When should I use classes in C++?

A simple answer that's more in line with what C++ is about is "when there is an invariant"

A class invariant is a statement (a boolean function if you will) about the contents of an object, which is always true at the end of every function that operates on the object. (If it cannot be satisfied, the function does not return, and throws an exception instead)

For example, a typical std::vector with an empty allocator has three members: start pointer, end pointer, end-of-capacity pointer. At the end of any constructor, as well as at the end of any member or non-member function that works on a vector, it's always true that capacity is greater or equal end which is greater or equal begin, among other things.

It would be possible to use an array of three pointers instead, but it would be wrong because arrays (and other aggregate types) do not enforce invariants. They can be created with any three pointer values.

After this you can talk about encapsulation, inheritance, behavior vs. data, the SOLID design rules, etc, but the core idea of classes in C++ is enforcement of invariants. That's why it differs from all other languages with regards to virtual dispatch during construction.
Written Nov 10, 2014 • View Upvotes

Answer by Sergey Zubkov:

A simple answer that's more in line with what C++ is about is "when there is an invariant"

A class invariant is a statement (a boolean function if you will) about the contents of an object, which is always true at the end of every function that operates on the object. (If it cannot be satisfied, the function does not return, and throws an exception instead)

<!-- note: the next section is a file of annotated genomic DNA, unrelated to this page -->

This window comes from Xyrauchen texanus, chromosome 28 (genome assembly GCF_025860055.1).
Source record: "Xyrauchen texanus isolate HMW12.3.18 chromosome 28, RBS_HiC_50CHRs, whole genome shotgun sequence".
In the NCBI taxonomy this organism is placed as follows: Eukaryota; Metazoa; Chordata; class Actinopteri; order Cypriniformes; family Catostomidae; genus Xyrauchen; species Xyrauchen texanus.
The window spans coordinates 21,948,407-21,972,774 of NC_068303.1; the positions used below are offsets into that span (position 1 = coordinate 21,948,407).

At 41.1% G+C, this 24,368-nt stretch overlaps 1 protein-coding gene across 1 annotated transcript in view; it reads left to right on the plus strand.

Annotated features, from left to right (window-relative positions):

For example, a typical std::vector with an empty allocator has three members: start pointer, end pointer, end-of-capacity pointer. At the end of any constructor, as well as at the end of any member or non-member function that works on a vector, it's always true that capacity is greater or equal end which is greater or equal begin, among other things.

It would be possible to use an array of three pointers instead, but it would be wrong because arrays (and other aggregate types) do not enforce invariants. They can be created with any three pointer values.

After this you can talk about encapsulation, inheritance, behavior vs. data, the SOLID design rules, etc, but the core idea of classes in C++ is enforcement of invariants. That's why it differs from all other languages with regards to virtual dispatch during construction.

When should I use classes in C++?

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